When privacy-respecting means giving out control and letting the majors win
The new privacy-respecting analytics are important but by removing the tools that small-medium businesses can rely on for content relevancy, personalization, timely communication and customer support, we are letting big tech win the battle.
Public opinion around online privacy has shifted in recent years, with more people demanding that internet companies stop collecting and exploiting their data. Privacy regulators have levied billions in fines, and even Big Tech has (mostly disingenuously) signaled support for privacy protections.
Compared with the wild west of data collection that reigned during the early 2000s, this represents a paradigm shift. And many startups are entering the data analytics space to compete with legacy companies like Google.
Google Analytics is an easy target for disruptors because it’s the backbone of the company’s surveillance-based business model. GA and Google Marketing Platform are the internet’s dominant advertising and analytics tools, powering the bulk of the company’s revenue through its targeted and invasive data harvesting.
Three of the latest privacy-respecting analytics tools to enter the market are Fathom, Plausible and Umami. Each of these are alternatives to Google Analytics that offer privacy to end users because they don’t store any data about website visitors, such as IP addresses, and they don’t place cookies on people’s browsers.
While well-intentioned, these companies will fail to present any meaningful challenge to Google. Defeating the surveillance model will require tools that both respect privacy while also providing the same or better data-based intelligence for businesses.
Ultimately, “cookies or privacy” is a false dichotomy. This article explains the third way we’ve developed at ReachOut. Our solution respects the privacy of end users while empowering businesses with meaningful analytics and marketing automation.
The problem with Google Analytics
Google Analytics is the most popular web analytics service because it provides a large amount of accurate data for free, it’s easy to use, and it integrates with many other platforms. It’s the default analytics tool for most developers.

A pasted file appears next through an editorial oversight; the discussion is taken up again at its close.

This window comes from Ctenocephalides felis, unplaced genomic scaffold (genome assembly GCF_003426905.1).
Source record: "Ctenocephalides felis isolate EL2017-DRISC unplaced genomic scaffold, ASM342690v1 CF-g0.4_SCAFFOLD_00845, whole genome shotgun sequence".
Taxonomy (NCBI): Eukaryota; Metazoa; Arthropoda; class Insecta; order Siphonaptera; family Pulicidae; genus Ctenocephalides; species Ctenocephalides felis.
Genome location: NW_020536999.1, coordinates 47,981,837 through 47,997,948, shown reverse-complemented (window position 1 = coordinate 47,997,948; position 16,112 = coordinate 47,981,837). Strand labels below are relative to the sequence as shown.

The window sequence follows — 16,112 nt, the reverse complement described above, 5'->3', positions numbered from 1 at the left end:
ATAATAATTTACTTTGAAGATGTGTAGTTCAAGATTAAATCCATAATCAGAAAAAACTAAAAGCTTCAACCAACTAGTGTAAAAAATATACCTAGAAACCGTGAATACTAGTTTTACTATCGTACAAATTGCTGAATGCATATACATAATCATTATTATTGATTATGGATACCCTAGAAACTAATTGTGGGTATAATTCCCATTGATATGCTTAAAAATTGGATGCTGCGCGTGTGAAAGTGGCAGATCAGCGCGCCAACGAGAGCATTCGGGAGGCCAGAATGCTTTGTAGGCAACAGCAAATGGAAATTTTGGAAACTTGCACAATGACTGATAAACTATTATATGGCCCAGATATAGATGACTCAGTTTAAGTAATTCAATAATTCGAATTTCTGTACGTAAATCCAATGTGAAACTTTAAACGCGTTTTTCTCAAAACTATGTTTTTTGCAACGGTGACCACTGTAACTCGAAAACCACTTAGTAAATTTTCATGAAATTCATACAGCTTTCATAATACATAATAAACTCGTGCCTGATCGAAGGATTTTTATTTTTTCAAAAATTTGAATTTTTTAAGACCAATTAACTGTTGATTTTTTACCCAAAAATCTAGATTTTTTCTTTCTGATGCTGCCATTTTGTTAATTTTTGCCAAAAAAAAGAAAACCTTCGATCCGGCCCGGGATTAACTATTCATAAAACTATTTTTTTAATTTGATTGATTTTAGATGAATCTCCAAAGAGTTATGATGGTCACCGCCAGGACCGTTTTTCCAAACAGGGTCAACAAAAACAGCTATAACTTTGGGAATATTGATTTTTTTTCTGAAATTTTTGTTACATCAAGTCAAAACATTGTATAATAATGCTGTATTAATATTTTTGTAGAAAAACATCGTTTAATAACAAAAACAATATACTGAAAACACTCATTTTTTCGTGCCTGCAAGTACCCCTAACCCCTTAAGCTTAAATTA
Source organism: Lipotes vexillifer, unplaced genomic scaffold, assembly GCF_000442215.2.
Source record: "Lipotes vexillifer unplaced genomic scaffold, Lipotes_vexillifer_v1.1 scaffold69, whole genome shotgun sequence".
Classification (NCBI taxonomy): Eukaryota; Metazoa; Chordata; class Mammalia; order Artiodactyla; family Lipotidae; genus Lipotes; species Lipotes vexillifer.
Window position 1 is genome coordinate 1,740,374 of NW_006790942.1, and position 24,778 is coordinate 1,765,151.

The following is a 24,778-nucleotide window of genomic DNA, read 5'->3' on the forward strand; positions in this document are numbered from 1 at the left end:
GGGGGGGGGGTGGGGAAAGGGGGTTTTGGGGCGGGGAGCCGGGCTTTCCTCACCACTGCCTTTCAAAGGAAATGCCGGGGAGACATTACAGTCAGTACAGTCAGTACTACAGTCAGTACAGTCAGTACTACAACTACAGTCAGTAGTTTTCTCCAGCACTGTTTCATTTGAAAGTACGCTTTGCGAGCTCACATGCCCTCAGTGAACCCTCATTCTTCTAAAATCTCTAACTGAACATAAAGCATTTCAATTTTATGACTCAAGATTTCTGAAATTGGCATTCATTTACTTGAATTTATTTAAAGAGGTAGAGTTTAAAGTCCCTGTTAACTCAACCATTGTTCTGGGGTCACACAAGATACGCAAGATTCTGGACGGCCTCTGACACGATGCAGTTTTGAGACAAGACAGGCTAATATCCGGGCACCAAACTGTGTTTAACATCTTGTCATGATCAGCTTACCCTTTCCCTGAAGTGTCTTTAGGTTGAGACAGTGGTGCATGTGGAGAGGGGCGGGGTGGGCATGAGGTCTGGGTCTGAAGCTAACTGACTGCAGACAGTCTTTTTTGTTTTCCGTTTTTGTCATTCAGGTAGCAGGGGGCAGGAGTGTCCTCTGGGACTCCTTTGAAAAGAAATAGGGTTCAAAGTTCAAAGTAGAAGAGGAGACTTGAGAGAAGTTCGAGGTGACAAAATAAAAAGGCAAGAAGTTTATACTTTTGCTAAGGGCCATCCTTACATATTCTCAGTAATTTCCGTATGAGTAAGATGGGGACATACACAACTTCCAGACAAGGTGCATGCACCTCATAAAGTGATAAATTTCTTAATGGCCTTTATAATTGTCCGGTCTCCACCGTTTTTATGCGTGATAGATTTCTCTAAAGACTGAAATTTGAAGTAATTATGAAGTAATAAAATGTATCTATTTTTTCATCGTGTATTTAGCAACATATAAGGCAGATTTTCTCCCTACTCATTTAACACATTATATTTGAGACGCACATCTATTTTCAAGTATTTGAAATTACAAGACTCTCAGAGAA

But Google’s reputation as the best and only option is faltering across all its services (apart from Search). And GA is among the platforms seeing a surge of high-quality competition. There are several reasons businesses are looking elsewhere for analytics:
- Data privacy: People now care about data privacy protections in the tools they use, particularly in regions with strict privacy regulations like the European Union, with the GDPR, and California.
- Ad blockers: More users are now employing ad blockers that can block Google Analytics tracking scripts, leading to incomplete or inaccurate data.
- Cross-device tracking: It can be challenging to track user activities across different devices accurately, which can lead to gaps in your understanding of user behavior.
- Cost: While Google Analytics offers a free version, Google Analytics 360, which provides more advanced features, comes with a substantial cost ($150,000/year), which would be a tremendous waste for most small- and medium-sized businesses.
- Integration challenges: Integrating Google Analytics with other marketing and analytics tools can sometimes be complex and may require technical expertise.
For these and other reasons, companies are considering alternatives. And new companies are answering this demand.
The problem with most Google Analytics alternatives